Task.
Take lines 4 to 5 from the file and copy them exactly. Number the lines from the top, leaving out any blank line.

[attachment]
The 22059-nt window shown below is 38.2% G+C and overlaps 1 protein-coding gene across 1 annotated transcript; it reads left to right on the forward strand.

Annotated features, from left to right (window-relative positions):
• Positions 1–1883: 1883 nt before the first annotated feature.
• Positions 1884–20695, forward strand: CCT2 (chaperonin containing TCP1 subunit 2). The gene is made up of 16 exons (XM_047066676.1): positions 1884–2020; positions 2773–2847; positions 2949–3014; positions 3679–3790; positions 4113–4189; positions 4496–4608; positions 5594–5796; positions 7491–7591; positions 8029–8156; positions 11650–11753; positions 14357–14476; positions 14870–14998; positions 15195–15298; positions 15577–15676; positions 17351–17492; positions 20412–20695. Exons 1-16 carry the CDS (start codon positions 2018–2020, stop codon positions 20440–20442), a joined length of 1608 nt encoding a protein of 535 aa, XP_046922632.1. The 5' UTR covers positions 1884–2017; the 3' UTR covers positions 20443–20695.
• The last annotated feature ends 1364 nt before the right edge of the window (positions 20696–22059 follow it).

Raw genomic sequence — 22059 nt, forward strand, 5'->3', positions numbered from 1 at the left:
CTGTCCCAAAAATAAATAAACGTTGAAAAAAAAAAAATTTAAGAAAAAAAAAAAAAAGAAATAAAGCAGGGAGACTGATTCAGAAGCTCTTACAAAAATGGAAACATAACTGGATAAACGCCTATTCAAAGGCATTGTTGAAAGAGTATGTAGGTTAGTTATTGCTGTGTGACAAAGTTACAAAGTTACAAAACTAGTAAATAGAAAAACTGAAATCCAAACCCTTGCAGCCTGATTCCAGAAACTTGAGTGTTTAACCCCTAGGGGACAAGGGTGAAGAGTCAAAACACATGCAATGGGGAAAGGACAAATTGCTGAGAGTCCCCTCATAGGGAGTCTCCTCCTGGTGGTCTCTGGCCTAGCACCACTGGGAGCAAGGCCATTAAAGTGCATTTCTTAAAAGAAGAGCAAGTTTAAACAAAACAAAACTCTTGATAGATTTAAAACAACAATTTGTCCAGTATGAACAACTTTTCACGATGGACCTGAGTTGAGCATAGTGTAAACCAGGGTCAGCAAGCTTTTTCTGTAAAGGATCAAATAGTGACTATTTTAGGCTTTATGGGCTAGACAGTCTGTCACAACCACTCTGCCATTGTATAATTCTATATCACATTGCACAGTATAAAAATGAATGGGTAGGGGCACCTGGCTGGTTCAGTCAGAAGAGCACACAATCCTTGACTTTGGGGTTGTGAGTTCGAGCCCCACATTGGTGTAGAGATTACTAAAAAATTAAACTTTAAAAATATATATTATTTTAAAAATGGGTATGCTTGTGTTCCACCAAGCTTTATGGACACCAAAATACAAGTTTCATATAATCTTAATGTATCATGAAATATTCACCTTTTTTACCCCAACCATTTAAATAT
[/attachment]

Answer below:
• Positions 1884–20695, forward strand: CCT2 (chaperonin containing TCP1 subunit 2). The gene is made up of 16 exons (XM_047066676.1): positions 1884–2020; positions 2773–2847; positions 2949–3014; positions 3679–3790; positions 4113–4189; positions 4496–4608; positions 5594–5796; positions 7491–7591; positions 8029–8156; positions 11650–11753; positions 14357–14476; positions 14870–14998; positions 15195–15298; positions 15577–15676; positions 17351–17492; positions 20412–20695. Exons 1-16 carry the CDS (start codon positions 2018–2020, stop codon positions 20440–20442), a joined length of 1608 nt encoding a protein of 535 aa, XP_046922632.1. The 5' UTR covers positions 1884–2017; the 3' UTR covers positions 20443–20695.
• The last annotated feature ends 1364 nt before the right edge of the window (positions 20696–22059 follow it).